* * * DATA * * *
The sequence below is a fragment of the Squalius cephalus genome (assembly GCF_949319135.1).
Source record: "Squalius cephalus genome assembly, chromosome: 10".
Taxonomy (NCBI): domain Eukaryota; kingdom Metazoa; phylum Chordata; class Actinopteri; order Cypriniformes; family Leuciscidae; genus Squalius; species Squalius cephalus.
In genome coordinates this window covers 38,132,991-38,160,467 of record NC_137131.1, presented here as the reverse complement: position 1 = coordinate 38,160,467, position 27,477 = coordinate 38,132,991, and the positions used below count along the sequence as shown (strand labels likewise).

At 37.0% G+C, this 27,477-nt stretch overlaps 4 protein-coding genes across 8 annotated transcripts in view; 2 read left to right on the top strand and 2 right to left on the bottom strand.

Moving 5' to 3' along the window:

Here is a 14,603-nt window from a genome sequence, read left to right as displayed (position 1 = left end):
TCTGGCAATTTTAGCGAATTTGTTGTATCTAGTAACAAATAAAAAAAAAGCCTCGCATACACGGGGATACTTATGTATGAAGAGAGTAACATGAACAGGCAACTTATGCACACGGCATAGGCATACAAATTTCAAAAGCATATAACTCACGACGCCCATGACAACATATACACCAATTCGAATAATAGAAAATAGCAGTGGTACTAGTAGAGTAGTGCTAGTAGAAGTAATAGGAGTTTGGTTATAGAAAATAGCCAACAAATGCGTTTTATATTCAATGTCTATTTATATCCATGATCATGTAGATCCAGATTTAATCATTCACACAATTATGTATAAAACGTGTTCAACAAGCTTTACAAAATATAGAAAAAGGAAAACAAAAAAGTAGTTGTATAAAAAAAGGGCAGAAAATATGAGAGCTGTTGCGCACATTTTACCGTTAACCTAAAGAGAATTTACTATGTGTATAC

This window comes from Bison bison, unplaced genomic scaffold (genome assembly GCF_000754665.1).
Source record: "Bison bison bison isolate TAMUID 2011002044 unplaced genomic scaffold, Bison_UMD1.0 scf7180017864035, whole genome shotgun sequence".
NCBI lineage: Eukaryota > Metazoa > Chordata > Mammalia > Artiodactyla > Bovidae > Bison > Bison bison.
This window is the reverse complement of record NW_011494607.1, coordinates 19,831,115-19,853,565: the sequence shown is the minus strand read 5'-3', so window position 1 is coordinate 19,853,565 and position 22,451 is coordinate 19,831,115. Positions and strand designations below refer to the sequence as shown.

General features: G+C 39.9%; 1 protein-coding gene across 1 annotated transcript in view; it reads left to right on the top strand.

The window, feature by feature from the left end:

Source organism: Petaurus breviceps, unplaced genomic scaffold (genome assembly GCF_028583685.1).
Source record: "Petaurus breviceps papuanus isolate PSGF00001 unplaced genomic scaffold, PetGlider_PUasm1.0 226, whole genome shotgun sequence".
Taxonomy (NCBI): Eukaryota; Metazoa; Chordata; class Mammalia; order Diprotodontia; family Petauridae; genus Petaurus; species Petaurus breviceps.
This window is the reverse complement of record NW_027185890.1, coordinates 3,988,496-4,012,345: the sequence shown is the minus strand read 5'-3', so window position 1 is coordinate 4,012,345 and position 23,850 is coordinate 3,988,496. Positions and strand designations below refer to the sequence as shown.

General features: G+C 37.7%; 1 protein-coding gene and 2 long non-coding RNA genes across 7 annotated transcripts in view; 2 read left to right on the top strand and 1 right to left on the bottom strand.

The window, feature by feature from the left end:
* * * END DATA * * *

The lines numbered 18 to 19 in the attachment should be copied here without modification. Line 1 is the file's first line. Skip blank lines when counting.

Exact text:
This window is the reverse complement of record NW_027185890.1, coordinates 3,988,496-4,012,345: the sequence shown is the minus strand read 5'-3', so window position 1 is coordinate 4,012,345 and position 23,850 is coordinate 3,988,496. Positions and strand designations below refer to the sequence as shown.

General features: G+C 37.7%; 1 protein-coding gene and 2 long non-coding RNA genes across 7 annotated transcripts in view; 2 read left to right on the top strand and 1 right to left on the bottom strand.